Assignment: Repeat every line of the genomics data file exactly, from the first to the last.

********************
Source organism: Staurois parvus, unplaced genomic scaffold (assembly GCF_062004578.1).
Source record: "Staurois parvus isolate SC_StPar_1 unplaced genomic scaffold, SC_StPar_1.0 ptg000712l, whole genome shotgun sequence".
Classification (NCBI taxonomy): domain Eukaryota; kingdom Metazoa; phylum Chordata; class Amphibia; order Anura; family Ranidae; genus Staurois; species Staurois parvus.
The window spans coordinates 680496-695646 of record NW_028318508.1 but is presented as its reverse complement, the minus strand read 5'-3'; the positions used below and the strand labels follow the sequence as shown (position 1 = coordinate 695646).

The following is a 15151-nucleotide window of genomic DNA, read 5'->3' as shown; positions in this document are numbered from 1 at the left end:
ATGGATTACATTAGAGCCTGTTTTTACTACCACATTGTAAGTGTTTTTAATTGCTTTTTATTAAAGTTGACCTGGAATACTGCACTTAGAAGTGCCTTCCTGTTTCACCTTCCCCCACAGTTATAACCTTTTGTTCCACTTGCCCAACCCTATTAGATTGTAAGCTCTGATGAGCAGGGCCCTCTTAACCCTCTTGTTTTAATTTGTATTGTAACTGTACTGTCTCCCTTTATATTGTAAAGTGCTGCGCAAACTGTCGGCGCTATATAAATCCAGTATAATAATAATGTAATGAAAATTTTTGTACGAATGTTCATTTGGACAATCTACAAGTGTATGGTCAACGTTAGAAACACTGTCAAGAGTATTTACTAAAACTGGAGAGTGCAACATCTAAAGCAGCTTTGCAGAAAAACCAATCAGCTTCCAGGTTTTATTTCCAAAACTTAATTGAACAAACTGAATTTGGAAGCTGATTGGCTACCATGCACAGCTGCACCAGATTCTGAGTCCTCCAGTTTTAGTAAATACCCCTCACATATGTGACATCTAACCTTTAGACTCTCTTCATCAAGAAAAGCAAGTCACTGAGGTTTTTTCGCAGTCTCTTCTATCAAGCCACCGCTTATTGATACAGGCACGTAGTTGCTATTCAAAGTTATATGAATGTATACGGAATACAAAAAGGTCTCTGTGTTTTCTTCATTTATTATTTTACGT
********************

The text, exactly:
Source organism: Staurois parvus, unplaced genomic scaffold (assembly GCF_062004578.1).
Source record: "Staurois parvus isolate SC_StPar_1 unplaced genomic scaffold, SC_StPar_1.0 ptg000712l, whole genome shotgun sequence".
Classification (NCBI taxonomy): domain Eukaryota; kingdom Metazoa; phylum Chordata; class Amphibia; order Anura; family Ranidae; genus Staurois; species Staurois parvus.
The window spans coordinates 680496-695646 of record NW_028318508.1 but is presented as its reverse complement, the minus strand read 5'-3'; the positions used below and the strand labels follow the sequence as shown (position 1 = coordinate 695646).

The following is a 15151-nucleotide window of genomic DNA, read 5'->3' as shown; positions in this document are numbered from 1 at the left end:
ATGGATTACATTAGAGCCTGTTTTTACTACCACATTGTAAGTGTTTTTAATTGCTTTTTATTAAAGTTGACCTGGAATACTGCACTTAGAAGTGCCTTCCTGTTTCACCTTCCCCCACAGTTATAACCTTTTGTTCCACTTGCCCAACCCTATTAGATTGTAAGCTCTGATGAGCAGGGCCCTCTTAACCCTCTTGTTTTAATTTGTATTGTAACTGTACTGTCTCCCTTTATATTGTAAAGTGCTGCGCAAACTGTCGGCGCTATATAAATCCAGTATAATAATAATGTAATGAAAATTTTTGTACGAATGTTCATTTGGACAATCTACAAGTGTATGGTCAACGTTAGAAACACTGTCAAGAGTATTTACTAAAACTGGAGAGTGCAACATCTAAAGCAGCTTTGCAGAAAAACCAATCAGCTTCCAGGTTTTATTTCCAAAACTTAATTGAACAAACTGAATTTGGAAGCTGATTGGCTACCATGCACAGCTGCACCAGATTCTGAGTCCTCCAGTTTTAGTAAATACCCCTCACATATGTGACATCTAACCTTTAGACTCTCTTCATCAAGAAAAGCAAGTCACTGAGGTTTTTTCGCAGTCTCTTCTATCAAGCCACCGCTTATTGATACAGGCACGTAGTTGCTATTCAAAGTTATATGAATGTATACGGAATACAAAAAGGTCTCTGTGTTTTCTTCATTTATTATTTTACGT